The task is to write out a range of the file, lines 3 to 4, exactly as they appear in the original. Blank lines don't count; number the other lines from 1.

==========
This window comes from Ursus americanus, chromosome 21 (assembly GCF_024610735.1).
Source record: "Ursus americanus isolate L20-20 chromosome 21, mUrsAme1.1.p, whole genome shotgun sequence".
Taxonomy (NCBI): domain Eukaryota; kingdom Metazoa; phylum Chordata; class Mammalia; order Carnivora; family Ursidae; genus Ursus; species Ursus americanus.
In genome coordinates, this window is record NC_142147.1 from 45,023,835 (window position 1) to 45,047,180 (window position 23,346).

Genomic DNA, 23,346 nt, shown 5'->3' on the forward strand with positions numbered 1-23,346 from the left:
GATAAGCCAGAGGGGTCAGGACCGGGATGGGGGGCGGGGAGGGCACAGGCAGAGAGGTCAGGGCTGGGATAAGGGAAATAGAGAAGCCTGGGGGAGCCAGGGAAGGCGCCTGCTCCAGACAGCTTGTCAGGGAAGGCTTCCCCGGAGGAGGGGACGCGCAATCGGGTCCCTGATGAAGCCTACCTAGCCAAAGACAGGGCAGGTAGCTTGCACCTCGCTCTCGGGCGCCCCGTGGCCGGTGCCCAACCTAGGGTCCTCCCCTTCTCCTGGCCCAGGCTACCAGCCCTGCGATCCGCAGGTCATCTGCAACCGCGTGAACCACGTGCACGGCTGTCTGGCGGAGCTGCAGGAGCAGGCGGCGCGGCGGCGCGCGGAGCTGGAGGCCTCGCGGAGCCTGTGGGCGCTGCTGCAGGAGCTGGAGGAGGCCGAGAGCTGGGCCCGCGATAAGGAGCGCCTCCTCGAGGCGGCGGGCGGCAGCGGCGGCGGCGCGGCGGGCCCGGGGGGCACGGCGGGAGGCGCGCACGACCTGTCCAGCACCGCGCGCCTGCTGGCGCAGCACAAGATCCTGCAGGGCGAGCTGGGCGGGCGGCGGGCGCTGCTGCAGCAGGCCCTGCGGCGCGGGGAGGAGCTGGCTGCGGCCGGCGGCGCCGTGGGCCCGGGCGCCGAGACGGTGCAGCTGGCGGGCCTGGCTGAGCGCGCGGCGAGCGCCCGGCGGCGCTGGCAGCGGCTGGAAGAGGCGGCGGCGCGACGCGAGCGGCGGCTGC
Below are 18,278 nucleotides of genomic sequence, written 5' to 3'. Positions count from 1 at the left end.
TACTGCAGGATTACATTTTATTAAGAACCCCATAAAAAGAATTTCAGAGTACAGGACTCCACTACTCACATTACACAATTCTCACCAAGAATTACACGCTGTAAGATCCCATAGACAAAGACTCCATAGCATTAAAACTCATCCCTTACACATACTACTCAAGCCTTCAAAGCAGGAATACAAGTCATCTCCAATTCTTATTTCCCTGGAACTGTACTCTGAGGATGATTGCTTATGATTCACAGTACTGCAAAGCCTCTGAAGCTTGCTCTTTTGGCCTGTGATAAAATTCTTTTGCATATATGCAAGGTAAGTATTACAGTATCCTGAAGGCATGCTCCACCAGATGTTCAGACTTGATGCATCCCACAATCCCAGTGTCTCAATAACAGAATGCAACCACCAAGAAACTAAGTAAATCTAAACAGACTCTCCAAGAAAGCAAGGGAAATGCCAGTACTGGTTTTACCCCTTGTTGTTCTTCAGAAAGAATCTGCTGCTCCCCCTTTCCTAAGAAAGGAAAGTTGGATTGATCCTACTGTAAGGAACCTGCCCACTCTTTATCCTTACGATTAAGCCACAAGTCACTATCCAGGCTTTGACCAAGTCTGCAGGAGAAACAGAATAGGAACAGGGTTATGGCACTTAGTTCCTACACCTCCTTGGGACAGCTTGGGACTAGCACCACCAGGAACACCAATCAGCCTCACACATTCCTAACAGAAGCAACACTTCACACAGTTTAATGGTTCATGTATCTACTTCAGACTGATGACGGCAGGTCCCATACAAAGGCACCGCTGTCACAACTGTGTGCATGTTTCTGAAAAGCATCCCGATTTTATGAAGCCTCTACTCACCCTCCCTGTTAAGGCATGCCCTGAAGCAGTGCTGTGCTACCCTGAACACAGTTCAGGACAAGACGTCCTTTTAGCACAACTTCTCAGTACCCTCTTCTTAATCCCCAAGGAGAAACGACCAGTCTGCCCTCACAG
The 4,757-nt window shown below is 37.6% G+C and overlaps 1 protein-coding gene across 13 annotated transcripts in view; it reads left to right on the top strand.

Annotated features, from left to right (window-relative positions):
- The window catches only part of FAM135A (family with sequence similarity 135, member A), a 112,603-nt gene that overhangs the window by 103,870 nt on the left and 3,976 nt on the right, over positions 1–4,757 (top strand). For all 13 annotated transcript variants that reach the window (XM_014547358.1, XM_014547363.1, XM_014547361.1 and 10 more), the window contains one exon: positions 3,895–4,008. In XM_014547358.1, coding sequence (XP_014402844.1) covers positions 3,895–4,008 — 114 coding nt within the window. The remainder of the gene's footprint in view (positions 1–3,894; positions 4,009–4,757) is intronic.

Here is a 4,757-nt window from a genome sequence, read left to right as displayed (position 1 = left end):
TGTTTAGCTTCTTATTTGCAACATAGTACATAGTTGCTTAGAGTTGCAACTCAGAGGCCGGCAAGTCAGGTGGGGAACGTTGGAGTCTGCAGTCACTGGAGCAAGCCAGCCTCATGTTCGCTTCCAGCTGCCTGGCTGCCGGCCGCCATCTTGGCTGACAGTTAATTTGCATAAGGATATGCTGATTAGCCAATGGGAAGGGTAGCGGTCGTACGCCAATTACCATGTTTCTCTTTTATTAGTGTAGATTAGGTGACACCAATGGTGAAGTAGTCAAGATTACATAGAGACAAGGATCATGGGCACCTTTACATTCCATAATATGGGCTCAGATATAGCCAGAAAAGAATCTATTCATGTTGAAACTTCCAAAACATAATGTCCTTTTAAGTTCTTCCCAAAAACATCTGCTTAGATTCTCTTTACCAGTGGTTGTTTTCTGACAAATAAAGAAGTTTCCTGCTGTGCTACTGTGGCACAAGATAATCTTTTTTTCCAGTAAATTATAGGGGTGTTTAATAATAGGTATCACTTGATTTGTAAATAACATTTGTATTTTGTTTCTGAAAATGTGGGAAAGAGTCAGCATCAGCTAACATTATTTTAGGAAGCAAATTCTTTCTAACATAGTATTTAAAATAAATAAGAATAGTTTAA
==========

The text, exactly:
Taxonomy (NCBI): domain Eukaryota; kingdom Metazoa; phylum Chordata; class Mammalia; order Carnivora; family Ursidae; genus Ursus; species Ursus americanus.
In genome coordinates, this window is record NC_142147.1 from 45,023,835 (window position 1) to 45,047,180 (window position 23,346).